A rare genetic mutation may explain why a small number of otherwise healthy children require hospitalization for severe influenza disease, reports a new case study appearing in the journal Science.
Jean-Laurent Casanova, MD, PhD, of Rockefeller University, and colleagues describe a female patient who developed acute respiratory distress syndrome (ARDS) after infection with confirmed pandemic H1N1 (pH1N1) 2009 influenza A virus (IAV) in January 2011. The patient did not suffer from severe infections caused by other viruses, comorbidities, or immunological abnormalities suggestive of any T- or B-cell deficit and was not vaccinated against influenza strains.
Whole exome sequencing (WES) was performed on the patient at age 7, wherein the scientists discovered two differently mutated copies of the gene IRF7 that encodes a protein which increases interferon production. After infecting a sample of her plasmacytoid dendritic cells, no interferon was detected. When cells samples from her parents were infected, healthy amounts of interferon were produced when exposed to influenza. Because each of the parents carried only one mutated version of the gene, the researchers concluded that a single non-mutated copy of the gene is sufficient for immune response to the virus.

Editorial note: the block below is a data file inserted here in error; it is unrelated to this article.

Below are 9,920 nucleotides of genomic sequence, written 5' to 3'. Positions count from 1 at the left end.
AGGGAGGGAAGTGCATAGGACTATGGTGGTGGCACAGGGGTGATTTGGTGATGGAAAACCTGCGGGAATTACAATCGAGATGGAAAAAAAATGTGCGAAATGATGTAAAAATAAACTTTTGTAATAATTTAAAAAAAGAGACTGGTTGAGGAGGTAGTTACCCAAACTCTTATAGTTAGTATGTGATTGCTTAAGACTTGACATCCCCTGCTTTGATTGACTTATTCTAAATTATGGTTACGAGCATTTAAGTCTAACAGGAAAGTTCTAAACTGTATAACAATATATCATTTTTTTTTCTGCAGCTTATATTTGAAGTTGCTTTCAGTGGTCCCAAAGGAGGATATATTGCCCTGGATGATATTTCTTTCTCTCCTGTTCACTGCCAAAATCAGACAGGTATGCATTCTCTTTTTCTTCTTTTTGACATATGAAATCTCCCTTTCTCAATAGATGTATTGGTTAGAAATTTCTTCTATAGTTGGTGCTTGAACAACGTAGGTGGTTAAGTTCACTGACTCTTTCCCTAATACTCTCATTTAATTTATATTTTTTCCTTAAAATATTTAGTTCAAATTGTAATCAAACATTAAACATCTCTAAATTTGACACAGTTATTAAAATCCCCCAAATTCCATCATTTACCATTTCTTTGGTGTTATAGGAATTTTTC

Annual immunization against influenza has so far prevented the occurrence of severe symptoms in the patient and she had not experienced the same severe illness from other viral infections, which suggests that the lack of IRF7-dependent interferon may not significantly increase her vulnerability to all viruses. Treatment of severe influenza disease in patients with this genetic mutation could include interferon, suggests Dr. Casanova.
For more information visit Rockefeller.edu.